Now we have thought-control and consistency issues
Moral fascists might reconsider some of their ploys if they could see the religion in their "science"
The latest Fast Women newsletter (and when I consider an online info-dump a legitimate publication, I italicize it no matter its electronic provenance; this place, of course, is “Beck of the Pack”) takes another shot at bad white men in running — a now-standard inclusion, but a remarkable feat this week considering the newsletter’s resounding silence on another narrative from the same bin: The chief executive of perhaps the country’s most prominent women’s running-apparel company, who happens to be white and female, is apparently not talking to the public in the midst of an intellectual property dispute with a fellow progressive runner and businesswoman, who happens to be queer and Latina.
Since this CEO protects her tweets and maintains a private Instagram account, it’s unclear exactly what matters the parties agree on and what the ultimate resolution might look like. But even if the complaint turned out to be without merit, it should at least be news in the joggingverse. Does anyone even need to run the thought experiment in which Sally Bergesen and Oiselle are replaced by the white male head of a men’s apparel company and all other variables are held constant? The result would be a glorious online piranha-feed on the executive’s tender-bits — if not for the initial offense, certainly for his continued reticence, as he would rightfully be accused of having no spine, spunk or guts in his balls. But as far as I can tell, not one hair on the backs of the “Holy shit that’s more racism” running-promotion crew has twitched in the direction of the scandal.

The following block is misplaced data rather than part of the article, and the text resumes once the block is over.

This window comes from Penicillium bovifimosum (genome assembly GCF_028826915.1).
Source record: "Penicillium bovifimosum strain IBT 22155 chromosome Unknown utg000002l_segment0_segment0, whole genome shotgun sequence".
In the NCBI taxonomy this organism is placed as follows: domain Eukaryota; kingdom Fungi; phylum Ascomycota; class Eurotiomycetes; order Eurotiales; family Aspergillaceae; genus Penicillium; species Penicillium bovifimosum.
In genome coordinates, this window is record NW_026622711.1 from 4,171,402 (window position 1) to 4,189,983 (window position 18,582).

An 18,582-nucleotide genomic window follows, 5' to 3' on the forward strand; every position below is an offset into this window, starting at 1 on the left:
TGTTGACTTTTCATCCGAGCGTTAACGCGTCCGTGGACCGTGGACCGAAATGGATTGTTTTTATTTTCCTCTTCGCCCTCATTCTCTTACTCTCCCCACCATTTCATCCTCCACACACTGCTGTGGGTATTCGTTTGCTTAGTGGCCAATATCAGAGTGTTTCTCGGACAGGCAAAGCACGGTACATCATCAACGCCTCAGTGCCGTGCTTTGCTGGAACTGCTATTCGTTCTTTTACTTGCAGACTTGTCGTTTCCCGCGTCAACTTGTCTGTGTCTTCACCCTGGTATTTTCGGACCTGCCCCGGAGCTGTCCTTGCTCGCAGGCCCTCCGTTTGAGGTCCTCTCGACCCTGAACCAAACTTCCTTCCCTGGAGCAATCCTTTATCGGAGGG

Although a national election with the flavor of a couple of hundred million overgrown toddlers intentionally crapping their pants at the dinner table offers good cover, it is absolutely impossible for me to believe that the various self-appointed consciences of running have failed to notice the fracas, especially the ones who have had checks cut to them by Oiselle. So if nothing else, the world now has confirmation that some of the more reliably bellicose voices for equality are willing to murmur about other stuff when a trailblazing icon appears to slip in her own dung-heap. This internecine battle between strong-willed women runners, in all seriousness, might as well be a puzzle created by an artificial intelligence program specifically to challenge the consistency of the collective moral outrage: “What if one of your own commits what even looks like a social-justice sin?” So far, no one has appeared eager to answer that question.
I’ll have more to say about this after the CEO emerges from her public-relations cave, by which time it may have been given some media play. But none of it bothers me; I’m not, after all, a loyal Oiselle customer. More troubling is the idea that we as runners must always maintain conscious awareness of our own racism and sexism and be accommodating of any discussions that ensue — even when the demand itself is openly racist or sexist.